23. 09. 2019

A cesarean section (C-section) is an obstetric operation during which the surgeon makes an incision in the abdomen and womb, and lifts the newborn out. 

The C-section is an operation that's been performed for hundreds of years, and was probably already known by the ancient Egyptians. Historically, the first documented C-section during which both the mother and child survived was performed in Prague in 1337. 
Currently, the caesarean section is the most commonly performed obstetric operation, and is probably the most common abdominal operation on the whole. This method of delivery makes up about 25% of all births in the Czech Republic. In specialised perinatology centres where most high-risk births take place, cesarean sections make up more than 30% of all births, compared to 10% in all other maternity hospitals. 

Indications for cesarean section:

Generally, most cesarean sections can be split into two groups: planned, and unplanned (i.e. acute). Even in the case of an acute caesarean section, the consent of the mother is always necessary, as undergoing a C-section is six times more risky for the mother than spontaneous childbirth. That is one of the reasons why in the Czech Republic a C-section cannot be performed on the ‘request of the mother’. A C-section is only considered when the life of the baby, the mother or both would be in danger if a spontaneous birth was to be carried through. Another condition for a C-section is that a large part of the infant's head must not be descended and it must be fixed deep inside the pelvis, otherwise there is a serious risk of injury to both the mother and the child. The most common indications for caesarean section: 
  • Disparity in the size of the mother's pelvis to the size of the child (small maternal pelvis)
  • Obstacles in the birth canal 
  • Placenta previa (anomalous placental position, impeding vaginal delivery)
  • Umbilical cord prolapse (could lead to fetal asphyxia)
  • Acute fetal distress (hypoxia)
  • Maternal diseases (eclampsia and HELLP syndrome)
  • Herpetic infection of the maternal external genitalia
  • Multiple pregnancy: collisional position of twins
  • Irregular fetal position
  • Cancer or mental illness in the mother
  • Dying/deceased mother. 


C-section procedure:

The procedure is always performed under anesthesia, either general, or increasingly under epidural anesthesia (the anesthetic is injected into the spinal canal, and ensures complete anesthesia of only the lower half of the body. 
The surgeon accesses the uterus through the abdominal wall, where they make a horizontal incision above the pubic bone (the Pfannenstiel-Kerr incision), which is the most cosmetically suitable option, and has less risk of complications post-surgery. In some acute situations, a much wider/faster access point is necessary, in which case a vertical incision is made directly between the abdominal muscles- from the pubic bone to the navel (lower midline laparotomy). The uterus is most often opened by a horizontal incision in the lower uterine segment. The primary incision is bluntly extended by the surgeon’s fingers. The incision in the uterus is called a hysterotomy and it must be large enough to ensure a safe extraction of the fetus from the uterine cavity. The placenta is also removed, and the wound in the uterus is sutured using absorbable stitches. The abdominal cavity is then sutured together following its anatomical layers. 


Why is the occurence of C-sections increasing?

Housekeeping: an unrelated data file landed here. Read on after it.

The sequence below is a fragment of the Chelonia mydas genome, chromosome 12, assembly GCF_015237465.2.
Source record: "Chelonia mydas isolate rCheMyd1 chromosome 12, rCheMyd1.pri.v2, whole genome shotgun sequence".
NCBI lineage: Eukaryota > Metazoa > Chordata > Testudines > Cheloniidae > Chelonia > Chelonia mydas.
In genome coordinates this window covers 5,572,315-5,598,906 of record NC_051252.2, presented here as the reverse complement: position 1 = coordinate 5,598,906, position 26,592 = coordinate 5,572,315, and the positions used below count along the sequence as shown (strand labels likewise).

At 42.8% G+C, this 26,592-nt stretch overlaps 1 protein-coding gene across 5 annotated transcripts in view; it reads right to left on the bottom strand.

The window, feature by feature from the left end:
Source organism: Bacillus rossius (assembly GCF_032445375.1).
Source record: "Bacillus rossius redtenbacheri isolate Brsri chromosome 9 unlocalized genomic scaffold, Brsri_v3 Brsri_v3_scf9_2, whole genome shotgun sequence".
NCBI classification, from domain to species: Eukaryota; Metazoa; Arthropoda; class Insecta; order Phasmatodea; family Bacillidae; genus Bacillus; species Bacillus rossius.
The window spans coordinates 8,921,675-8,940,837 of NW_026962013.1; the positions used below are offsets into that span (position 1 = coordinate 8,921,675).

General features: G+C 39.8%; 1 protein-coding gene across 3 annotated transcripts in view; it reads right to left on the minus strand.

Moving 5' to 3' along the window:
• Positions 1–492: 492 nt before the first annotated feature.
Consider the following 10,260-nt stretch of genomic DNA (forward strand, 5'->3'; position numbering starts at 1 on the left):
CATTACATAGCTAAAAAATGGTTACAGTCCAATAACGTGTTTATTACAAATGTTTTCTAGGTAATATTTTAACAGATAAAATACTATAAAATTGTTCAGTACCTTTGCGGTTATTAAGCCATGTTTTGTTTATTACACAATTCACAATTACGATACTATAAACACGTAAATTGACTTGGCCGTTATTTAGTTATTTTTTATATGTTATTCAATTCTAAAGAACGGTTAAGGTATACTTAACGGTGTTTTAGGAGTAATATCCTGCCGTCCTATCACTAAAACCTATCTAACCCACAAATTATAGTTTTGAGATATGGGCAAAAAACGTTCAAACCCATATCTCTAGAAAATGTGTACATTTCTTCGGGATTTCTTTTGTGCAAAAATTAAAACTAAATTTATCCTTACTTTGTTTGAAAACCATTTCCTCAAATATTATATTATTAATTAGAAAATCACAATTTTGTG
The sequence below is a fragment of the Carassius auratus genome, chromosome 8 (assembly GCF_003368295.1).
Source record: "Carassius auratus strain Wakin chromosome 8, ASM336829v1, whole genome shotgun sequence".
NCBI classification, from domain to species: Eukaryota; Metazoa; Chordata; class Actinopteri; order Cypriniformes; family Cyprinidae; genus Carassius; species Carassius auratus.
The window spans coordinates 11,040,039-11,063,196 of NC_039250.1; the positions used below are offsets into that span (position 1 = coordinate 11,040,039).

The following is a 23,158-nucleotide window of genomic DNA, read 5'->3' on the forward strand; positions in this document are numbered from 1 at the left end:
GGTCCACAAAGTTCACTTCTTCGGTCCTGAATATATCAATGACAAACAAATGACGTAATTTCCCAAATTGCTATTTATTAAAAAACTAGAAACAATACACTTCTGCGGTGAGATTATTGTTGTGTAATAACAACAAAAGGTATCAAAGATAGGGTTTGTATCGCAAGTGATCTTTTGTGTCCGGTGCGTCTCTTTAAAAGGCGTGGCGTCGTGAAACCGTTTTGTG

• Increasing maternal age. The age of mothers conceiving in the age categories of 30,35 and 40 is constantly increasing. The older a woman is at her first birth, the higher the risk of needing a C-section. 
  • Assisted reproduction. The fertility of the population is continually deteriorating, and therefore a higher than ever proportion of children are conceived through in vitro fertilisation methods (IVF). Children conceived through this method more often come into the world by caesarean section. 
  • Repeated C-section. The proportion of women who give birth by C-section is increasing, and only 10% of women can give birth spontaneously following a previous caesarean section. 
  • Breech birth. More than 3% of all pregnant women at term have a breech baby, where the baby is facing bottom first rather than head first. Almost 90% of all breech births are delivered by caesarean section. 
  • Premature birth. C-sections are associated with the improvement of perinatal outcomes in extremely high-risk pregnancies. C-sections are also utilised in low weight infants. 
  • Hypoxia. Approximately 15% of caesarean sections are realised during a high risk of fetal hypoxia during labour. C-sections have significantly increased the amount of newborn babies that would have otherwise not been live births due to hypoxia. 

Risks and complications of C-section:

  • Anaesthesia risks: there is a risk of complications due to the administered anaesthetics, as well as the risk of allergic reactions to the administered substances. 
  • Risk of the surgery: blood loss, uterine removal, injuries of surrounding organs in a smaller pelvis, pulmonary embolism, coagulation disorders, venous thrombosis. 
  • Post-operative risks: infection of incision site, post-operative bleeding, pulmonary embolism and others.
  • Future complications: formation of adhesions in the abdominal cavity, chronic pelvic pain, complicated wound healing. There is a risk of rupture of the scar site during a following pregnancy, and a high risk of the need to have a C-section at following births.
  • Risks to breastfeeding. The administration of painkillers increases the likelihood of delayed lactation. Short or delayed skin-to-skin contact may interfere with breast milk production. 


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